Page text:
Bathtub Installation: What to Expect
By the time John Michael Kohler installed the first bathtub in 1883, plumbing technology already had 6,000 years behind it. The pedestal tub—a five-foot Grecian design wielded from pottery—was its closest predecessor. Towards the end of World War I, the Kohler Company began using the enamel finish we know and love today, but the modern world has developed an array of lightweight surfaces since then.
Fashion might have brought clawfoot tubs back into style, but installation techniques and materials have evolved to provide light, nonporous options that don’t scratch at the first sign of ammonia. Even so, installing a new tub is a serious undertaking. Let’s find out what you can expect.
Step one: choosing your tub
Homeowners must juggle a dizzying range of palettes and materials in their search for the perfect tub:
- Fiberglass is built from layers of reinforced plastic covered in resin. It’s affordable, but brittle and prone to cracks.
- Porcelain tubs are built from cast iron or steel. The porcelain layer is lustrous and scratch-resistant.
- Acrylic builds are made from reinforced resins and fillers. They’re nonporous, stain-resistant, and nonabsorptive.
- Ceramics are built from hardened clay. They’re affordable and can adapt to just about any tub size and shape.
- Stone resin is highly nonporous and durable. It resists scratches and stains, which is one of many reasons for its high price.
- Cast iron tubs are made from molten iron covered in an enamel layer. They’re one of the most durable tubs on the market.
Choosing your materials is only the first step. You’ll also need to take a critical look at your bathroom. Is your available floor space sufficient for a freestanding tub? Can your floor support a heavy product? What placement will suit your plumbing fixtures?
Step two: sourcing your products
Once you’ve found your perfect bathtub, your installation company will source your chosen product and provide a quote. If you’re working with an ethical company, you can expect full price transparency without hidden fees or “gotcha” charges. Still, it’s best to ask about unexpected expenses like door frame removal and upgraded water heaters that can support your tub’s new capacity.
Made-to-order tubs can take two or three weeks to manufacture, so if you’re waiting for a custom product, you’ll need to exercise some patience. If you’ve chosen a relatively simple tub from a local manufacturer, you shouldn’t need to wait more than six business days for your new tub to ship.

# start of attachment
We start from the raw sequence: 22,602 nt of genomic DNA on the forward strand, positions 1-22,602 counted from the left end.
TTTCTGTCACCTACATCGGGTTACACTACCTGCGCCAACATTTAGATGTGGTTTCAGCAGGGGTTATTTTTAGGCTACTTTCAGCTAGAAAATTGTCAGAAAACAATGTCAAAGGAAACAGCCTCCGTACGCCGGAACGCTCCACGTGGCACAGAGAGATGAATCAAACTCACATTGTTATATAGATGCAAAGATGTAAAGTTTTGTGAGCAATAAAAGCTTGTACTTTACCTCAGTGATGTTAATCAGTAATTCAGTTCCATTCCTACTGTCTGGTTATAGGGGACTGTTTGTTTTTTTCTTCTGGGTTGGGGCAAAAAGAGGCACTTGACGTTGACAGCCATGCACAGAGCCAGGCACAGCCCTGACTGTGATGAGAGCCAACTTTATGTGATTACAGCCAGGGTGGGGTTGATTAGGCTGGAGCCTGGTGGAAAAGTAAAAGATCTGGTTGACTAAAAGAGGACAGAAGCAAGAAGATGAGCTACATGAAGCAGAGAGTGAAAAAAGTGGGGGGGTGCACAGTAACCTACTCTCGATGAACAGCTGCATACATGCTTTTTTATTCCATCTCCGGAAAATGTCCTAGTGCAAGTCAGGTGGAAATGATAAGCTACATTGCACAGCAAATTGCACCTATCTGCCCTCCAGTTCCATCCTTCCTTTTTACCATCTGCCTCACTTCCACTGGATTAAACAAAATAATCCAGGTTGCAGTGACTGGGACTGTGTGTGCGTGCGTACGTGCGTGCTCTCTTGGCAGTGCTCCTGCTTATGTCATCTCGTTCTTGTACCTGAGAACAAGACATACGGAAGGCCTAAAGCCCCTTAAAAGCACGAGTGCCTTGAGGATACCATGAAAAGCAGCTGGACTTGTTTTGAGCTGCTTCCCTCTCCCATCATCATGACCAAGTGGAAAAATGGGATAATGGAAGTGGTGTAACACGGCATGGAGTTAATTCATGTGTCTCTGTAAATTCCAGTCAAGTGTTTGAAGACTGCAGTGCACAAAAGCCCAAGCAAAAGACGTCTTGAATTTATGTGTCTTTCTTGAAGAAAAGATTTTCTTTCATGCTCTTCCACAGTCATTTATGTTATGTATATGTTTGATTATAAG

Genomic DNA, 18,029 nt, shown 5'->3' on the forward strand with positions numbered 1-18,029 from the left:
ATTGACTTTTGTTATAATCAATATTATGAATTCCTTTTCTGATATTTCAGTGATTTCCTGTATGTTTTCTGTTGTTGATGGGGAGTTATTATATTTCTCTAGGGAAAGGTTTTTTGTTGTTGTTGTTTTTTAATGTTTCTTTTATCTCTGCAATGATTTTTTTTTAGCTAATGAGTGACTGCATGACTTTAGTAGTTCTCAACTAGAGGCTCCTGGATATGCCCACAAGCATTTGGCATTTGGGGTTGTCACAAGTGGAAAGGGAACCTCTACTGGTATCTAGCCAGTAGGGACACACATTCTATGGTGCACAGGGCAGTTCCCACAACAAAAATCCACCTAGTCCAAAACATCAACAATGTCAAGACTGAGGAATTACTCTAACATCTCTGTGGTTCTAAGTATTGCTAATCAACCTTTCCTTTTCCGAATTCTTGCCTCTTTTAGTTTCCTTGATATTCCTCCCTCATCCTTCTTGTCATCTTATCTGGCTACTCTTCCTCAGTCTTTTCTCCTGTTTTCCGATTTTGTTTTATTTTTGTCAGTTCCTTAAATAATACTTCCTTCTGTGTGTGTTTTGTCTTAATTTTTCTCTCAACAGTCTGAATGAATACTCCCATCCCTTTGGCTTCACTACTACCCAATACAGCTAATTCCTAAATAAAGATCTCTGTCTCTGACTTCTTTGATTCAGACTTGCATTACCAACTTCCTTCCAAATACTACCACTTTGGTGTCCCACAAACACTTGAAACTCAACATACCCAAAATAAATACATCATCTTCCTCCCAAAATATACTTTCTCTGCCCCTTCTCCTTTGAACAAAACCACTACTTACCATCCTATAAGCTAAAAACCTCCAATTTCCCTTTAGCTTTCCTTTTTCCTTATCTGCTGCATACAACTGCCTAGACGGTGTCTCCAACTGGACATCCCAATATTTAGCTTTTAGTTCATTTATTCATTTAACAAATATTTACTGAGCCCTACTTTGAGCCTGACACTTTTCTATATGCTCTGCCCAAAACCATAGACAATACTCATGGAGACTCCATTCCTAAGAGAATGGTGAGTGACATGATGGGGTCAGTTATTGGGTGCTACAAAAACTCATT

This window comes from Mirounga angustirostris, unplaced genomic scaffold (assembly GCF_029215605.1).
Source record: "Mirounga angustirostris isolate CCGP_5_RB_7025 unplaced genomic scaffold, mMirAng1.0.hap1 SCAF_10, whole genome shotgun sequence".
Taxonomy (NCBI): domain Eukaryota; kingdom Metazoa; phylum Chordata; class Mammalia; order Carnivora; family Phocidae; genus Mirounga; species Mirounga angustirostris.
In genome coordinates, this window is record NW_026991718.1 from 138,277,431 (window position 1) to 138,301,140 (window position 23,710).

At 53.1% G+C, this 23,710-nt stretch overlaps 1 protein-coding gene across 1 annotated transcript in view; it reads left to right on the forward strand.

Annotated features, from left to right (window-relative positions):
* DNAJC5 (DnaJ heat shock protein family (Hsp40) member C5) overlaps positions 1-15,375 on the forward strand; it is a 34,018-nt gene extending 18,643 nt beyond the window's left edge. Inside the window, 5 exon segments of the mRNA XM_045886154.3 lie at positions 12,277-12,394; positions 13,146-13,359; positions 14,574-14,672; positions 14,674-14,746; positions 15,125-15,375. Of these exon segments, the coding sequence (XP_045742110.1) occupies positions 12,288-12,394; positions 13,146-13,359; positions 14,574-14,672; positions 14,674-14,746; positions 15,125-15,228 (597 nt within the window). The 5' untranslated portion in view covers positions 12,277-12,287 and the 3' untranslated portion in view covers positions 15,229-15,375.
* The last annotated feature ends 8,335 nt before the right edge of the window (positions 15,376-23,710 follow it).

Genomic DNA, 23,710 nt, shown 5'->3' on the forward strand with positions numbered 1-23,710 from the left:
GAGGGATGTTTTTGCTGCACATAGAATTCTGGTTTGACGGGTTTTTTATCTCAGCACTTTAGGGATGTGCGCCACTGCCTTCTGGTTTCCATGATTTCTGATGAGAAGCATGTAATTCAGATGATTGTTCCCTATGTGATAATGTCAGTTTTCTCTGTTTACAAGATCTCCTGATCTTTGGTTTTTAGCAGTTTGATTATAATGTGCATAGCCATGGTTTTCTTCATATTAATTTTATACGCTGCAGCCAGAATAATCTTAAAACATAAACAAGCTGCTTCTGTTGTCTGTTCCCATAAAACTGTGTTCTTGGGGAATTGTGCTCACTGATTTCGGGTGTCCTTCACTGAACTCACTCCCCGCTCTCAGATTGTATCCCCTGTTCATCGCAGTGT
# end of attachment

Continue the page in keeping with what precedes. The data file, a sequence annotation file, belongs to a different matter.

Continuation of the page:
Step three: preparing your plumbing
This is it—installation day has arrived. Your construction professionals will turn off your water mains so that they can begin working with your plumbing infrastructure. They’ll unscrew extraneous fixtures like faucets and overflow drain covers once they’ve drained your lines. When they’ve removed your existing tub, they’ll disconnect the water lines. Finally, they’ll connect the drain to your new tub and place your other plumbing accessories. At this stage of your installation, you’ll have no water supply in your home, so prepare in advance.
Step four: preparing support structures
Second stories can’t always support the weight of a heavy tub, but if you have your heart set on a granite product, you have options. Your installer can double up your joists and place a leveling compound. They might also install a ledger board to make sure your bathtub fits into your alcove and has the support it needs. Some bathtub manufacturers also recommend a mortar layer to secure their products in place.
Step five: installing the tub
It’s finally time to put that sparkling new tub into position. Your faucets and other accessories will come next. Your team will level your new fixture and attach the studs and flanges. Next, they’ll caulk your tub and surrounding structures to keep them watertight.
How long does it take?
If you’ve hired a professional, you can expect the installation process to take a minimum of three hours. Still, every installation is unique. If your room needs to be re-tiled and re-floored, you’ll need to factor that into your schedule. Many installations take two days, even if additional work isn’t required. Plumbing modifications and complex alcoves are time-consuming, particularly if your installer doesn’t have a full staff complement.
Installing a new tub is a major undertaking, but it’ll inconvenience you less than you might think. Your water and bathroom will be out of action for a day, but the rewards will keep rolling in for years afterward. The benefits go well beyond mere esthetics. Your installation will raise your property value and improve your quality of life.